Aside from development agencies, foreign investors like UOB are critical to ensuring Myanmar’s generation capacity can keep up with its growth. Companies from Singapore, China, the US, Thailand, Japan and other European and Asian countries have made major investments in the energy sector in recent years.
“Myanmar is a country undergoing rapid transformation and has a fast-growing economy,” said UOB’s Chin. “Investing in large-scale base-load projects like the Mawlamyine plant is a win-win situation. Not only do these projects help to elevate power problems for Myanmar, but as they are built in areas of high economic activity they make sound investment sense too.”
Japanese company Marubeni Corp is another investor helping Myanmar generate a steady supply of energy through base-load projects. The company is set to build a two-million-kilowatt coal-burning plant in partnership with Thai utilities. Due to begin operation in 2020, it will add much-needed generation capacity to the region and will become Myanmar's first ultra-supercritical power plant, which can operate at a higher efficiency.
Japan is a world leader in this technology which emits 20% less carbon dioxide than conventional coal power plants. Part of the plant’s output will be sold to Thailand, bringing in an important revenue stream. The rest will be distributed within Myanmar, providing an uninterrupted power supply that is essential to growth.
While base-load plants powered by coal and gas play an essential role in providing steady and reliable power, Myanmar’s National Electrification Plan calls for a large proportion of the country’s capacity to come from low-carbon sources. Renewable hydropower already plays a huge role in the country’s power generation and, like other developing nations, Myanmar can take advantage of many 21st-century, low-carbon technologies to meet its power needs.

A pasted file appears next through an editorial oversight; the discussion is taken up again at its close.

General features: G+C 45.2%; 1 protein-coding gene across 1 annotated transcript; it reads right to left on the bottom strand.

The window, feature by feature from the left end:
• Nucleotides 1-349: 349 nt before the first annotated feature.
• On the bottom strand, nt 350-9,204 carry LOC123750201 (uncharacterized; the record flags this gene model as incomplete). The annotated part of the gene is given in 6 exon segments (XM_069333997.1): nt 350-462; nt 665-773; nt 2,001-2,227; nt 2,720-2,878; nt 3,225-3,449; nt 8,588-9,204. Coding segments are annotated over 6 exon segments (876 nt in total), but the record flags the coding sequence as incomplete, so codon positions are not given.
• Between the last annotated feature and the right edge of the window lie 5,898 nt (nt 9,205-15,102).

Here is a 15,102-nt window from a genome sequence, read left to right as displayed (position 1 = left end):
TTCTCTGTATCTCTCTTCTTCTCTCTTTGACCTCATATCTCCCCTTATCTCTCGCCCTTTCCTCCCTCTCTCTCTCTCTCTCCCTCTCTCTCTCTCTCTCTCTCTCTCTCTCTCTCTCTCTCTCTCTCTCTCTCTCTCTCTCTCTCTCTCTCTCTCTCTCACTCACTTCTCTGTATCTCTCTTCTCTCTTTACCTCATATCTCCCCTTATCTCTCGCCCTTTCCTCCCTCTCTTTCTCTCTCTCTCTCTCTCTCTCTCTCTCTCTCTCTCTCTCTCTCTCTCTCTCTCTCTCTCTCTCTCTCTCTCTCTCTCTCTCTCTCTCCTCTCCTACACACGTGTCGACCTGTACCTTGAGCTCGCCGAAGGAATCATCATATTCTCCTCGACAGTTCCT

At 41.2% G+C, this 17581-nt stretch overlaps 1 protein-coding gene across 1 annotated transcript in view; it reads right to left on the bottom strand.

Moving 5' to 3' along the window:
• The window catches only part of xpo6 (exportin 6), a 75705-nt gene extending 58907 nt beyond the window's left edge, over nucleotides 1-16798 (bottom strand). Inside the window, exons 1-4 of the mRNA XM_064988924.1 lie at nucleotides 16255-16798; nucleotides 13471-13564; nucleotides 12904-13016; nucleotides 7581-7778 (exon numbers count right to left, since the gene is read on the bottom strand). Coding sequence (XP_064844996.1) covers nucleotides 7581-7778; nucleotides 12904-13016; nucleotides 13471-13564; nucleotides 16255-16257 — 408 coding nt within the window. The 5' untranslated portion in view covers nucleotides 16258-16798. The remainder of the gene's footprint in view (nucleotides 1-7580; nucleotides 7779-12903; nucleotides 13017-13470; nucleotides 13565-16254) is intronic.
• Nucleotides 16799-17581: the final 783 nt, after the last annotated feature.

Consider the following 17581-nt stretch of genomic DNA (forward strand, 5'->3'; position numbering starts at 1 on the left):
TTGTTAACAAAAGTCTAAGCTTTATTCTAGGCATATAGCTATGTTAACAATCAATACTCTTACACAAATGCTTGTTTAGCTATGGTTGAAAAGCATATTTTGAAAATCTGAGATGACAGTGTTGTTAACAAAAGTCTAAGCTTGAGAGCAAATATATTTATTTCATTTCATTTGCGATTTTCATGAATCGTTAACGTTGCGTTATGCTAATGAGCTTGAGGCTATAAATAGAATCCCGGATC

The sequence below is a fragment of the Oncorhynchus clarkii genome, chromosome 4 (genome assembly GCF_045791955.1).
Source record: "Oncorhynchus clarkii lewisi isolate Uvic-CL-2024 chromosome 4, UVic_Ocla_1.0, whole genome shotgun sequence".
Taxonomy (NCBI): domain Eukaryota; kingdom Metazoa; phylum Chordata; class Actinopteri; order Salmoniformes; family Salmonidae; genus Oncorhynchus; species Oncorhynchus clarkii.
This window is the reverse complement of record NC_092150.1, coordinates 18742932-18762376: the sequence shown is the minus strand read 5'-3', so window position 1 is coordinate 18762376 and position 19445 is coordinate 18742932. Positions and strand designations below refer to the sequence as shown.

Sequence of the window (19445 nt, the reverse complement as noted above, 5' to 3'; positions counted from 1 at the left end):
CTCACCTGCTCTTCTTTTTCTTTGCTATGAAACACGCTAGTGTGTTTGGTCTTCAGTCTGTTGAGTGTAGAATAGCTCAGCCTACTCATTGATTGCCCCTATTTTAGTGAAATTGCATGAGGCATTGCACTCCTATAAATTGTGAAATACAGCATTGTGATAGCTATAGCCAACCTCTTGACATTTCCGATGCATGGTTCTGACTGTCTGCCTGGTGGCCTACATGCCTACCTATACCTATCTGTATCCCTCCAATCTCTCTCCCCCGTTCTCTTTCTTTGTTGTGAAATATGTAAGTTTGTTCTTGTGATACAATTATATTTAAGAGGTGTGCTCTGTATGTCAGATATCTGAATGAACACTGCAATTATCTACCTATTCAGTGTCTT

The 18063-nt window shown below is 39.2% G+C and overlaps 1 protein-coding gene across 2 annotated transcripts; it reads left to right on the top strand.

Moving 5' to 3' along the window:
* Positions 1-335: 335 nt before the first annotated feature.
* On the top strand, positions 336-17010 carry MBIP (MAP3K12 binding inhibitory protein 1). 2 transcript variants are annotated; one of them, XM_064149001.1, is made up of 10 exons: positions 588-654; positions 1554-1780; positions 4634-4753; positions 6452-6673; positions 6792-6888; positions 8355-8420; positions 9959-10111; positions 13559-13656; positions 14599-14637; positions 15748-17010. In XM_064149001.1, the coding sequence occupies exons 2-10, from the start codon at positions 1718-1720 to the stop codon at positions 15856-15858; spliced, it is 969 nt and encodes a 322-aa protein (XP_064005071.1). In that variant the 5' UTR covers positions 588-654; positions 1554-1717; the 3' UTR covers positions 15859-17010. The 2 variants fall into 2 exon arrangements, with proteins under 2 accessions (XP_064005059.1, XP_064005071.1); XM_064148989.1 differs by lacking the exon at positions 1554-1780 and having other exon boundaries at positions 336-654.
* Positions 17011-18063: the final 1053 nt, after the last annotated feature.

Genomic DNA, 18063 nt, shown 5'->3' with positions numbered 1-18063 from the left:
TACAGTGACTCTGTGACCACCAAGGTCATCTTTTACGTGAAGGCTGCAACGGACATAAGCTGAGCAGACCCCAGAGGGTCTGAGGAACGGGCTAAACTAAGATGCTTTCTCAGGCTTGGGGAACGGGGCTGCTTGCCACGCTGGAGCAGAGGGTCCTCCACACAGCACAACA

Myanmar’s solar capacity remains an area of untapped potential that has garnered interest from foreign investors. One solar project, led by Thailand’s Green Earth Power in partnership with US engineering firm Black & Veatch, is set to become the third-largest photovoltaic plant in the world with 220 MW capacity. At the same time, US private equity firm ACO Investment Group is supporting a $480 million investment in two 150 MW solar power projects in Thar Se and Na Buu townships in the Mandalay region.
Combined, the GEP and ACO solar projects could add about 12% of much needed additional capacity – a significant addition to the grid and all from a completely renewable and clean source of energy.
“Myanmar’s power sector has a promising outlook which is attracting a number of foreign investors,” said Chin. “Thanks to projects like the Mawlamyine plant, millions of people across the country are now gaining access to reliable electricity and Myanmar is adding significant capacity to its grid. At UOB we’re keen to finance companies that help support the infrastructural needs of the country’s economic transformation.”
Meeting Myanmar’s 2030 target will require new power generation facilities, grid connections and infrastructure renovation. By supporting projects that bring additional megawatts to the power sector, foreign investors are playing a key role in bringing power to Myanmar’s people.
At UOB we think about what’s right
Which is why we supported Asiatech Energy’s efforts to build a power plant in Myanmar, so millions can enjoy a brighter tomorrow.